Synonyms and other taxonomic changes
ca. 50,000 described spp. worldwide (many times as many undescribed)
Six-legged condition: Acarine larvae normally have 6 legs rather than 8, unless that feature has been lost secondarily. Some mites may have no legs at all at some life stages. This condition doesn't follow a particular taxonomic pattern, but is based more on species or life-stage ecology. Parasitic or phoretic mites, in particular, may lack some or even all legs. Some adult mites have 6 legs (one pair lost secondarily), e.g., in Metacheyletia spp. the hind legs are reduced or absent. (Jon Oliver's comments)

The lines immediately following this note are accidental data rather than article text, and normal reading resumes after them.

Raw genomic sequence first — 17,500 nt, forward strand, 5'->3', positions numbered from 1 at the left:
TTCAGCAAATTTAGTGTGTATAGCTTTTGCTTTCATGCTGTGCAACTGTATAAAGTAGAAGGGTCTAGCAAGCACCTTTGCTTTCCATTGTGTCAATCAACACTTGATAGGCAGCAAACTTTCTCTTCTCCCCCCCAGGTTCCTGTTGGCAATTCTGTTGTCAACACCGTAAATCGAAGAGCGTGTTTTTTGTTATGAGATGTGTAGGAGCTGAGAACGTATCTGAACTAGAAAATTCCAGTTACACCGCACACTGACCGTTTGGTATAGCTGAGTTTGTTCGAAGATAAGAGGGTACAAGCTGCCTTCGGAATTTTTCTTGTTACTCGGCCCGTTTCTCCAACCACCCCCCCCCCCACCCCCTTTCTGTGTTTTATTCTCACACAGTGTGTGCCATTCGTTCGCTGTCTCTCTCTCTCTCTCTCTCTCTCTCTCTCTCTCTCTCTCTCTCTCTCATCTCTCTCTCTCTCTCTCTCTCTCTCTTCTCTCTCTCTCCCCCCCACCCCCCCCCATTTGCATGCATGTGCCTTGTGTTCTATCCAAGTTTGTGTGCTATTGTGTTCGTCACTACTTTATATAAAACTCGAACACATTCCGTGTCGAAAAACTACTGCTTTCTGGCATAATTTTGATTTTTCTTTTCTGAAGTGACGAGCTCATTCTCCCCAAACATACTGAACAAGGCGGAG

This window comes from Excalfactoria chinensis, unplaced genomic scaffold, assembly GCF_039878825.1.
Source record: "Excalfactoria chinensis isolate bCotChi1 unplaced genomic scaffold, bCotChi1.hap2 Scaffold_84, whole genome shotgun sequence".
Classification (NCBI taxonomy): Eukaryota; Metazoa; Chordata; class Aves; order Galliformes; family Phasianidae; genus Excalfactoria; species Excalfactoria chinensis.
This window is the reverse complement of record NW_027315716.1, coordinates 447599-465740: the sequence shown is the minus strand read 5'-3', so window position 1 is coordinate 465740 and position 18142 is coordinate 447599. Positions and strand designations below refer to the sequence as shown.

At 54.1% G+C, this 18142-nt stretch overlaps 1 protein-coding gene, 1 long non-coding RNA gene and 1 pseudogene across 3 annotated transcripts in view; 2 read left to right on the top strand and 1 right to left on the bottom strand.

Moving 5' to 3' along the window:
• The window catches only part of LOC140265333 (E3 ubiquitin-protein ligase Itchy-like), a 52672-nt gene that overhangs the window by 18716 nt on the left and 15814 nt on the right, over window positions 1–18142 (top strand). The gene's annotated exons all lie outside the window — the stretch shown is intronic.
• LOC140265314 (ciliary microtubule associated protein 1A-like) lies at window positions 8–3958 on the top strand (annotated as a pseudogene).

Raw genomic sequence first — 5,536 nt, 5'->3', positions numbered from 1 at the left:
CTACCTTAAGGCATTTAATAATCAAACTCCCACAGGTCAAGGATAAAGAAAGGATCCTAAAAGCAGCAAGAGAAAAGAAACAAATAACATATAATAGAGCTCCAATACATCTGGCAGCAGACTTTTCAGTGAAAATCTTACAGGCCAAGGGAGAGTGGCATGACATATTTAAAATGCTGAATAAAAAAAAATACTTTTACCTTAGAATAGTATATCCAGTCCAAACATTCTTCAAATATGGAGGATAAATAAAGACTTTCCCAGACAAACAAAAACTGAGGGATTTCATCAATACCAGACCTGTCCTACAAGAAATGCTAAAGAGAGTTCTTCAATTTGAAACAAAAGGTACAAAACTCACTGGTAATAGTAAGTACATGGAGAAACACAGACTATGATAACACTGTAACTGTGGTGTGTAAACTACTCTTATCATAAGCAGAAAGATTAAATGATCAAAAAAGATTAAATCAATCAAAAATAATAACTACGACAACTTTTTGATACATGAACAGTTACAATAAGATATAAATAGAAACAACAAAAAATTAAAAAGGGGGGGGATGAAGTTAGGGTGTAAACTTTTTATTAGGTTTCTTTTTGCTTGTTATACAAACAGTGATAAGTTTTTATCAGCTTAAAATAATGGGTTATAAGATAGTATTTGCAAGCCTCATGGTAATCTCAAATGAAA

Many have complex symbiotic associations with the larger organisms on which they live.
Some are serious pests.
It may not be a monophyletic group.
Heather Proctor suggests Krantz & Walter 2009 "A Manual of Acarology" as a source for mite taxonomy.
. University of Michigan
. Ecological and Evolutionary Analyses of Life-History Patterns. Marilyn A. Houck
Mites Associated with Bees